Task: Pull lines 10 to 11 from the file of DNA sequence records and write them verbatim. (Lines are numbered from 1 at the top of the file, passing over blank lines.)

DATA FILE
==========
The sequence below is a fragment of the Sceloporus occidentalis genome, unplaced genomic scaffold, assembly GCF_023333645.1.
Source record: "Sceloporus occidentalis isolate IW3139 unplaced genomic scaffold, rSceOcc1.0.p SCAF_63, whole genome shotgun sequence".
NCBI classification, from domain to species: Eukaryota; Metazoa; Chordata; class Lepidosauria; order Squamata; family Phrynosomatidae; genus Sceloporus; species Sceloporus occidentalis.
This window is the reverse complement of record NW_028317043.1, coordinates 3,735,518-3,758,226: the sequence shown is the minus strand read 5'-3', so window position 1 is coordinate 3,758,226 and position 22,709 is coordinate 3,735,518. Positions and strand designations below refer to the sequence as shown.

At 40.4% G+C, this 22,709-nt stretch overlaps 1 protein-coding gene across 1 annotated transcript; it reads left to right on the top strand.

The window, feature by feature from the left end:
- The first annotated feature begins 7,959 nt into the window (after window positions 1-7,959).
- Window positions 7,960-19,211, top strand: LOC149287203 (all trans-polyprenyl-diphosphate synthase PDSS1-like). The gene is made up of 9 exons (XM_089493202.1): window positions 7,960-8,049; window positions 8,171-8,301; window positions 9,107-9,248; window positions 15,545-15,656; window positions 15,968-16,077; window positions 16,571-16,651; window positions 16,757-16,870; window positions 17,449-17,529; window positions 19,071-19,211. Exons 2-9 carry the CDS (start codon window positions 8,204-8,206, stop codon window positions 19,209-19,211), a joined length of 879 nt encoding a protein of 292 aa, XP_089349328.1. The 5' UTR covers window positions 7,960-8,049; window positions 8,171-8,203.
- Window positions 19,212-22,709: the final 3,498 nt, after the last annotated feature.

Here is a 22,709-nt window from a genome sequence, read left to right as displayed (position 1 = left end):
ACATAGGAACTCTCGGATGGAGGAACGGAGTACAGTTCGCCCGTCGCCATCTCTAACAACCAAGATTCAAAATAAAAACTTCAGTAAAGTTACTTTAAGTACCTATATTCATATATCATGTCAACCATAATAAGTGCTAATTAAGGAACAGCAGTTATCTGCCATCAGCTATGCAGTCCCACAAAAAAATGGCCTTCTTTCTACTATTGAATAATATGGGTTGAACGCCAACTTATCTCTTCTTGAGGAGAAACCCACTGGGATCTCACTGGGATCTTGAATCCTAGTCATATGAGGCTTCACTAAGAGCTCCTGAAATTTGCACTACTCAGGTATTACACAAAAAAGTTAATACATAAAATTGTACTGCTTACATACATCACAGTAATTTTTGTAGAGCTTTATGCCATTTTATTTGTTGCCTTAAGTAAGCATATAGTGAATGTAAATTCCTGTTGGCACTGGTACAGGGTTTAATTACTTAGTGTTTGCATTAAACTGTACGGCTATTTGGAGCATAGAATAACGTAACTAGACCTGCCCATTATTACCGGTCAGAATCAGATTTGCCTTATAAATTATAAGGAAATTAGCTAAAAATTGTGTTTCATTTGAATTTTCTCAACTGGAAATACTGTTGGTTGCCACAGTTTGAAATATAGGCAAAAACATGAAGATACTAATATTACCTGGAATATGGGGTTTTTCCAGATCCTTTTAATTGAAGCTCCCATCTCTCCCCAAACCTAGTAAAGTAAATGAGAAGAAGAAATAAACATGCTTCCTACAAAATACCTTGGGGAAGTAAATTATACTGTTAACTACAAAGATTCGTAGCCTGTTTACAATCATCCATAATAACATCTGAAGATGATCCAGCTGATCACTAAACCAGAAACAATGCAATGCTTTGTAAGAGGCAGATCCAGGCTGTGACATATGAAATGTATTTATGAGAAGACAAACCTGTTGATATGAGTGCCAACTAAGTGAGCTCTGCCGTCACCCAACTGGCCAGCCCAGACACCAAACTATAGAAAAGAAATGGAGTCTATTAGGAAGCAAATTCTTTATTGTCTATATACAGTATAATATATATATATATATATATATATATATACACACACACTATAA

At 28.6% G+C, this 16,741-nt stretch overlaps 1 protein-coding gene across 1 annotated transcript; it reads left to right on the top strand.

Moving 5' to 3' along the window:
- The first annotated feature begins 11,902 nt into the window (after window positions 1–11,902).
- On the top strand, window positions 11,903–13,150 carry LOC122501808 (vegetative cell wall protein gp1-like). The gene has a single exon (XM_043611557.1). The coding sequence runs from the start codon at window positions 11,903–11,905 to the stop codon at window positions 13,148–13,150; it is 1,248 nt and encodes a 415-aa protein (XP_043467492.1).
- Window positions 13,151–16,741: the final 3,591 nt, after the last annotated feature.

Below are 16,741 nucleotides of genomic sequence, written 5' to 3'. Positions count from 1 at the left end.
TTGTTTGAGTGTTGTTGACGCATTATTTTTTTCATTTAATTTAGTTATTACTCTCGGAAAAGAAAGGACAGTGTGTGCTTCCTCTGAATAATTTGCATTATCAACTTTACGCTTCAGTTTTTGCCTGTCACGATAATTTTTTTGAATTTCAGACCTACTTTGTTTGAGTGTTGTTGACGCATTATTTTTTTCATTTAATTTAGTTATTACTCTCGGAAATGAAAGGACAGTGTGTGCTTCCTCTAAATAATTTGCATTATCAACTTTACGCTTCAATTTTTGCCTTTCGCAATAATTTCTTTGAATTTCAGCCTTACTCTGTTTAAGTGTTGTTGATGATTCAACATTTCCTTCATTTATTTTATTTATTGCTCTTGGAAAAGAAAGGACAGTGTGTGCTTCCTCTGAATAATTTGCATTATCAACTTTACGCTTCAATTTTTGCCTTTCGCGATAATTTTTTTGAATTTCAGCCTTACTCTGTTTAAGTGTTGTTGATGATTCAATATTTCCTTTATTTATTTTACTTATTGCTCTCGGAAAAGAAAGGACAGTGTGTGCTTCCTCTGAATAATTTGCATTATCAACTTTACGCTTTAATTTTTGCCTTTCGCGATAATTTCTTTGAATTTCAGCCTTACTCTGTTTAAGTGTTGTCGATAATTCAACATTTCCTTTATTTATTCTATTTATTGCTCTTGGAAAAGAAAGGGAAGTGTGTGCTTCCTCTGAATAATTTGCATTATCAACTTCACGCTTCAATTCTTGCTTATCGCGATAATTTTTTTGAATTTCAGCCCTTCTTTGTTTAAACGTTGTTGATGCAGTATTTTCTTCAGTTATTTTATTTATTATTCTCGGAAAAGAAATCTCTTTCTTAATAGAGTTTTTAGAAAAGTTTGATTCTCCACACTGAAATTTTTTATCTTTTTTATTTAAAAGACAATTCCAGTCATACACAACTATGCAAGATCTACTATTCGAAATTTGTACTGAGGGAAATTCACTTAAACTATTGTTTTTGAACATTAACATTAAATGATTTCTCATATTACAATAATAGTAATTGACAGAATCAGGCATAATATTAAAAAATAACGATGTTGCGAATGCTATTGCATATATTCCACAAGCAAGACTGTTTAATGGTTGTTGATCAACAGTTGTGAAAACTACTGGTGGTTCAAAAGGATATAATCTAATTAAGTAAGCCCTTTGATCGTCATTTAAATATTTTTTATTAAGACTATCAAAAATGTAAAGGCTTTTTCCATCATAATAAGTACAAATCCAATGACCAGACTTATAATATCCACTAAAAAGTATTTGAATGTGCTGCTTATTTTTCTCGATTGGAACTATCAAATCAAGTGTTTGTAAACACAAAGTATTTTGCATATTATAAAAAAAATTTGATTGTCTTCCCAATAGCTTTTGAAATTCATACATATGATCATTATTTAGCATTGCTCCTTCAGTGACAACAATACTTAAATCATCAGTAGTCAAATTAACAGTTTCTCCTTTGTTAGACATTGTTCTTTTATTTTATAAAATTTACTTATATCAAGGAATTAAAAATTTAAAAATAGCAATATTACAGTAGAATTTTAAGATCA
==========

Here is a 22,709-nt window from a genome sequence, read left to right as displayed (position 1 = left end):
ACATAGGAACTCTCGGATGGAGGAACGGAGTACAGTTCGCCCGTCGCCATCTCTAACAACCAAGATTCAAAATAAAAACTTCAGTAAAGTTACTTTAAGTACCTATATTCATATATCATGTCAACCATAATAAGTGCTAATTAAGGAACAGCAGTTATCTGCCATCAGCTATGCAGTCCCACAAAAAAATGGCCTTCTTTCTACTATTGAATAATATGGGTTGAACGCCAACTTATCTCTTCTTGAGGAGAAACCCACTGGGATCTCACTGGGATCTTGAATCCTAGTCATATGAGGCTTCACTAAGAGCTCCTGAAATTTGCACTACTCAGGTATTACACAAAAAAGTTAATACATAAAATTGTACTGCTTACATACATCACAGTAATTTTTGTAGAGCTTTATGCCATTTTATTTGTTGCCTTAAGTAAGCATATAGTGAATGTAAATTCCTGTTGGCACTGGTACAGGGTTTAATTACTTAGTGTTTGCATTAAACTGTACGGCTATTTGGAGCATAGAATAACGTAACTAGACCTGCCCATTATTACCGGTCAGAATCAGATTTGCCTTATAAATTATAAGGAAATTAGCTAAAAATTGTGTTTCATTTGAATTTTCTCAACTGGAAATACTGTTGGTTGCCACAGTTTGAAATATAGGCAAAAACATGAAGATACTAATATTACCTGGAATATGGGGTTTTTCCAGATCCTTTTAATTGAAGCTCCCATCTCTCCCCAAACCTAGTAAAGTAAATGAGAAGAAGAAATAAACATGCTTCCTACAAAATACCTTGGGGAAGTAAATTATACTGTTAACTACAAAGATTCGTAGCCTGTTTACAATCATCCATAATAACATCTGAAGATGATCCAGCTGATCACTAAACCAGAAACAATGCAATGCTTTGTAAGAGGCAGATCCAGGCTGTGACATATGAAATGTATTTATGAGAAGACAAACCTGTTGATATGAGTGCCAACTAAGTGAGCTCTGCCGTCACCCAACTGGCCAGCCCAGACACCAAACTATAGAAAAGAAATGGAGTCTATTAGGAAGCAAATTCTTTATTGTCTATATACAGTATAATATATATATATATATATATATATATATACACACACACTATAA